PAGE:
Feedback and product development - If you don’t take customer feedback on board (across the spectrum - from customers who love your product through to those who churn) and action that in your product development, you’re likely to see higher churn.
What are the costs of churn?
The costs of churn include lost recurring revenue, lost potential upsell revenue, and lost customer acquisition cost (of replacing the churned customer).
How is churn rate calculated?
Churn rate (%) is calculated by (monthly recurring revenue from customers lost during a month - new monthly recurring revenue gained from upsells) x 100 / (monthly recurring revenue at start of month).
Revenue gained from acquiring new customers is not factored into churn rate calculation. And although monthly is a common time period to measure churn over, it can be adjusted to other time periods if desired.
There are other alternative ways to calculate churn that each have their pros and cons. In some cases, these become extremely complex and are not worth doing for small-to-medium businesses (SMBs).
What is churn prediction?
Churn prediction is the act of using past churn trends to accurately estimate future churn trends. It involves using techniques like machine learning to analyse data about your customers and their usage behaviours when they use your product or service, to determine factors that identify those that are likely to churn in future.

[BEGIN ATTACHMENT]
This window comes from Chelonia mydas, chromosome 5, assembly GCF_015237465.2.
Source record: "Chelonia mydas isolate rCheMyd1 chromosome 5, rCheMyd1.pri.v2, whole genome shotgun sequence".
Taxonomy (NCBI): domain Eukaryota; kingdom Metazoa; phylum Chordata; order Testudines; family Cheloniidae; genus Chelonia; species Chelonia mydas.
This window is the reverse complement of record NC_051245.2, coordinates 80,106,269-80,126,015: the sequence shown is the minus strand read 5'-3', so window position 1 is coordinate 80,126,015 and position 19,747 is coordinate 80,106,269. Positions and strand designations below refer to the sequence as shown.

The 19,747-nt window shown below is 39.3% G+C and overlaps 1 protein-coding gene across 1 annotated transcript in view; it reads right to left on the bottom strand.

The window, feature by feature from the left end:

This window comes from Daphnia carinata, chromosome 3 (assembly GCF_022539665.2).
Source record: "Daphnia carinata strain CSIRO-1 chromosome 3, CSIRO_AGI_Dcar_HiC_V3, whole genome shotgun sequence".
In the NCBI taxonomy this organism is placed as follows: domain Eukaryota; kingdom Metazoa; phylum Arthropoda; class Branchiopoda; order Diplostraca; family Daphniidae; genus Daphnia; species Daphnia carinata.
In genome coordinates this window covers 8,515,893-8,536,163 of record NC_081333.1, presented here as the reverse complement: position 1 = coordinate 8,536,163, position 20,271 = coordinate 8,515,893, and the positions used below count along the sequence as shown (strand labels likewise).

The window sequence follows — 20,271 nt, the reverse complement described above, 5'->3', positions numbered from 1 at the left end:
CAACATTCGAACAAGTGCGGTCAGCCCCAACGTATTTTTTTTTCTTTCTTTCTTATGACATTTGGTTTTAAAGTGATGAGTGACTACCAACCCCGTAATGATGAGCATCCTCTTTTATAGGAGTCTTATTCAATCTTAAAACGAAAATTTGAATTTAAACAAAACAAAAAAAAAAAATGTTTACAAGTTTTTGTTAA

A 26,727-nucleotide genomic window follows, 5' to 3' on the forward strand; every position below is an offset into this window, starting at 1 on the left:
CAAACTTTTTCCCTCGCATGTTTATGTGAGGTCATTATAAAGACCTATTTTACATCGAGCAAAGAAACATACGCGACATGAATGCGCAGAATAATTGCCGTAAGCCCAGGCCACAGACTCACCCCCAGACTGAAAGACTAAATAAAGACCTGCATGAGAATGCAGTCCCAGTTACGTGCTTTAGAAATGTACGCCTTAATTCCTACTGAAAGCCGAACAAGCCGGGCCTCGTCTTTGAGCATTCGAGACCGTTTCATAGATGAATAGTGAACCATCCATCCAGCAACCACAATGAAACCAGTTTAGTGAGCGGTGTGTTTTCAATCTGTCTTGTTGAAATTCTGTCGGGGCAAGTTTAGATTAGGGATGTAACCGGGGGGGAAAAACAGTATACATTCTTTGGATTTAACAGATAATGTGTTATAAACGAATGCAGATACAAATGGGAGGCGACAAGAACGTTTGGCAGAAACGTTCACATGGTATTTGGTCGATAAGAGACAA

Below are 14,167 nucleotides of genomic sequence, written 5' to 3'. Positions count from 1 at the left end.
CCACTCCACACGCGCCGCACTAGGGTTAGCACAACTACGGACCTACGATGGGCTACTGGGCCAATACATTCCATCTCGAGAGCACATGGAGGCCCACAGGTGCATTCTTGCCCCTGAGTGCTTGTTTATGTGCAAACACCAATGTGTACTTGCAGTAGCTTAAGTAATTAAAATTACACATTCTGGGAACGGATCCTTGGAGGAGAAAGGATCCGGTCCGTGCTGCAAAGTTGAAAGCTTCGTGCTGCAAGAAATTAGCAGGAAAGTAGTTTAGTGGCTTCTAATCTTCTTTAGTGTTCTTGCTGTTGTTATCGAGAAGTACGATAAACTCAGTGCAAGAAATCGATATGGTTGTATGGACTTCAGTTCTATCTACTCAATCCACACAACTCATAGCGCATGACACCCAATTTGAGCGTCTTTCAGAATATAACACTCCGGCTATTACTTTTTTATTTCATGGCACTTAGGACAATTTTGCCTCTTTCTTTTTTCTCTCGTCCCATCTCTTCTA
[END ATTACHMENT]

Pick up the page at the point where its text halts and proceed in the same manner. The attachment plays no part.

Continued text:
Why is churn prediction important?
Churn prediction is important as it provides a business greater confidence about what makes customers churn, and how to identify those customers, so they can take steps to reduce it.
What is churn management?
Churn management is the act of identifying the factors contributing to churn in a business and undertaking actions to reduce it to an acceptable level. In some companies, this may include specifically focusing on high-value customers in addition to, or instead of, addressing general causes of churn across the entire customer base.
What churn tools are there?
Churn tools include:
Churn analytics - Software that integrates into a company’s CRM or support software to measure churn, as well as the customer’s behaviour leading up to it.
Subscription metrics - Software that takes existing payments data in your business to calculate a range of desirable reporting metrics.
Involuntary churn reducers - Software that identifies when payments fail and takes steps to help solve the problem and prevent involuntary churn.
Messaging software - Tools that allow your customers to reach out via live chat for instant support or even provide automated prompts at the right time and place to educate or guide customers towards success.
Feedback capture - Software that automatically reaches out to customers to solicit feedback on your product or service.
Onboarding assistance - Tools that enhance your customer onboarding by automatically guiding them through the features of your product or service.
Heatmaps - Software that detects and aggregates where customers click (in your digital product).